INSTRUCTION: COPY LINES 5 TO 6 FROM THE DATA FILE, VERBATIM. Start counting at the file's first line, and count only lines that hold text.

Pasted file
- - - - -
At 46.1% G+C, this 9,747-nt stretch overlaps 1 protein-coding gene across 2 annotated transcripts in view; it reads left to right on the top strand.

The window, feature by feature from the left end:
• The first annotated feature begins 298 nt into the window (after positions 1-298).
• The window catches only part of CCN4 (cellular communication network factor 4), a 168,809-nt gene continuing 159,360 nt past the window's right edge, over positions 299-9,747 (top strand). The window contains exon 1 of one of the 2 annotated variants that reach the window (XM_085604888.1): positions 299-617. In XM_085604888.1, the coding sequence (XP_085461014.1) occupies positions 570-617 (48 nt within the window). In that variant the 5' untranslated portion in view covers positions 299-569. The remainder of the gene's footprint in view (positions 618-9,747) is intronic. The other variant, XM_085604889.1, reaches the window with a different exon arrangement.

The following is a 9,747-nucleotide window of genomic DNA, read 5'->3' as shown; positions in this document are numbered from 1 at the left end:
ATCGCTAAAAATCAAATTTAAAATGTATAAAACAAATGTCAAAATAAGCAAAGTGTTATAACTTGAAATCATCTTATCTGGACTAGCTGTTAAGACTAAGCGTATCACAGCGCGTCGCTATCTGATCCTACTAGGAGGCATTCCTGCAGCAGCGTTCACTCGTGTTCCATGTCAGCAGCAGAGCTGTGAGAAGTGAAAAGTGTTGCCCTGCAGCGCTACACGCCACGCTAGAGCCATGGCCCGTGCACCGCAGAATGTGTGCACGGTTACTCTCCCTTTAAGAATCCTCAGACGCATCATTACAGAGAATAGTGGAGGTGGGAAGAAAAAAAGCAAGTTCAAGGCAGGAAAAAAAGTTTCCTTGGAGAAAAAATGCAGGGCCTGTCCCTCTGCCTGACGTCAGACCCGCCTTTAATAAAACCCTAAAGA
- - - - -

The following is a 9,747-nucleotide window of genomic DNA, read 5'->3' as shown; positions in this document are numbered from 1 at the left end:
ATCGCTAAAAATCAAATTTAAAATGTATAAAACAAATGTCAAAATAAGCAAAGTGTTATAACTTGAAATCATCTTATCTGGACTAGCTGTTAAGACTAAGCGTATCACAGCGCGTCGCTATCTGATCCTACTAGGAGGCATTCCTGCAGCAGCGTTCACTCGTGTTCCATGTCAGCAGCAGAGCTGTGAGAAGTGAAAAGTGTTGCCCTGCAGCGCTACACGCCACGCTAGAGCCATGGCCCGTGCACCGCAGAATGTGTGCACGGTTACTCTCCCTTTAAGAATCCTCAGACGCATCATTACAGAGAATAGTGGAGGTGGGAAGAAAAAAAGCAAGTTCAAGGCAGGAAAAAAAGTTTCCTTGGAGAAAAAATGCAGGGCCTGTCCCTCTGCCTGACGTCAGACCCGCCTTTAATAAAACCCTAAAGA